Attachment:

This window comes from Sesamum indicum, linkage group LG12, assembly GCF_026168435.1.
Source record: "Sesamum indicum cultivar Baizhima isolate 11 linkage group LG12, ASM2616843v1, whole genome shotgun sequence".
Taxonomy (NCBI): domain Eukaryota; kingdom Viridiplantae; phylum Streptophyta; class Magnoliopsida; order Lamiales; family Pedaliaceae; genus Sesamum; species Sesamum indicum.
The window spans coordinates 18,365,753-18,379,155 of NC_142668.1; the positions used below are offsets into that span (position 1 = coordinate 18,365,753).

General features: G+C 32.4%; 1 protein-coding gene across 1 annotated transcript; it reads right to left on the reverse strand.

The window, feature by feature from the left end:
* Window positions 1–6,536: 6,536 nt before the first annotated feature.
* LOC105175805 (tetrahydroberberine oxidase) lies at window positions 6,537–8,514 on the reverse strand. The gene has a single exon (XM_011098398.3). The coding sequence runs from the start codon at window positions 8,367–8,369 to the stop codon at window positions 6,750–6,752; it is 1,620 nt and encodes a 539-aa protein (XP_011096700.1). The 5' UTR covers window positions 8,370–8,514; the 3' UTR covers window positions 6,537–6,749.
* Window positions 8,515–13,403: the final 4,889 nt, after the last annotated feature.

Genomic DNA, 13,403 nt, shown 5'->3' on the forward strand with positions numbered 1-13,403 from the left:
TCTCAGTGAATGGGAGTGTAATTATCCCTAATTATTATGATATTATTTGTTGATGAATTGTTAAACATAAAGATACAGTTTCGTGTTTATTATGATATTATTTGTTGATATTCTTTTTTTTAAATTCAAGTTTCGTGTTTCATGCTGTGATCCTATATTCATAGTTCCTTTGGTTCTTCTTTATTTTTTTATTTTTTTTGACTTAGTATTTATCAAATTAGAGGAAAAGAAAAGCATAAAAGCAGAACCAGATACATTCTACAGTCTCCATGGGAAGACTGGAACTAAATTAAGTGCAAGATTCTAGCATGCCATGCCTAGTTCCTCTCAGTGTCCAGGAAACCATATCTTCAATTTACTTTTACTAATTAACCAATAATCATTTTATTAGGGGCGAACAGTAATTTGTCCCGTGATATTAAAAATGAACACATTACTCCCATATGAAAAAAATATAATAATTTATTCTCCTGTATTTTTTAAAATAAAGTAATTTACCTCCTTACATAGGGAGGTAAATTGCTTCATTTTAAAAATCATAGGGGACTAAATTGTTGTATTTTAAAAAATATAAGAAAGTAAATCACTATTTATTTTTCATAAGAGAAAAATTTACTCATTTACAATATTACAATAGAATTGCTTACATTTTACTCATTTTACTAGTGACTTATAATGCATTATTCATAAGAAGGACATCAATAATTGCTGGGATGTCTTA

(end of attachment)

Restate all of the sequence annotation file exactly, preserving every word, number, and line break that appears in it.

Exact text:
This window comes from Sesamum indicum, linkage group LG12, assembly GCF_026168435.1.
Source record: "Sesamum indicum cultivar Baizhima isolate 11 linkage group LG12, ASM2616843v1, whole genome shotgun sequence".
Taxonomy (NCBI): domain Eukaryota; kingdom Viridiplantae; phylum Streptophyta; class Magnoliopsida; order Lamiales; family Pedaliaceae; genus Sesamum; species Sesamum indicum.
The window spans coordinates 18,365,753-18,379,155 of NC_142668.1; the positions used below are offsets into that span (position 1 = coordinate 18,365,753).

General features: G+C 32.4%; 1 protein-coding gene across 1 annotated transcript; it reads right to left on the reverse strand.

The window, feature by feature from the left end:
* Window positions 1–6,536: 6,536 nt before the first annotated feature.
* LOC105175805 (tetrahydroberberine oxidase) lies at window positions 6,537–8,514 on the reverse strand. The gene has a single exon (XM_011098398.3). The coding sequence runs from the start codon at window positions 8,367–8,369 to the stop codon at window positions 6,750–6,752; it is 1,620 nt and encodes a 539-aa protein (XP_011096700.1). The 5' UTR covers window positions 8,370–8,514; the 3' UTR covers window positions 6,537–6,749.
* Window positions 8,515–13,403: the final 4,889 nt, after the last annotated feature.

Genomic DNA, 13,403 nt, shown 5'->3' on the forward strand with positions numbered 1-13,403 from the left:
TCTCAGTGAATGGGAGTGTAATTATCCCTAATTATTATGATATTATTTGTTGATGAATTGTTAAACATAAAGATACAGTTTCGTGTTTATTATGATATTATTTGTTGATATTCTTTTTTTTAAATTCAAGTTTCGTGTTTCATGCTGTGATCCTATATTCATAGTTCCTTTGGTTCTTCTTTATTTTTTTATTTTTTTTGACTTAGTATTTATCAAATTAGAGGAAAAGAAAAGCATAAAAGCAGAACCAGATACATTCTACAGTCTCCATGGGAAGACTGGAACTAAATTAAGTGCAAGATTCTAGCATGCCATGCCTAGTTCCTCTCAGTGTCCAGGAAACCATATCTTCAATTTACTTTTACTAATTAACCAATAATCATTTTATTAGGGGCGAACAGTAATTTGTCCCGTGATATTAAAAATGAACACATTACTCCCATATGAAAAAAATATAATAATTTATTCTCCTGTATTTTTTAAAATAAAGTAATTTACCTCCTTACATAGGGAGGTAAATTGCTTCATTTTAAAAATCATAGGGGACTAAATTGTTGTATTTTAAAAAATATAAGAAAGTAAATCACTATTTATTTTTCATAAGAGAAAAATTTACTCATTTACAATATTACAATAGAATTGCTTACATTTTACTCATTTTACTAGTGACTTATAATGCATTATTCATAAGAAGGACATCAATAATTGCTGGGATGTCTTA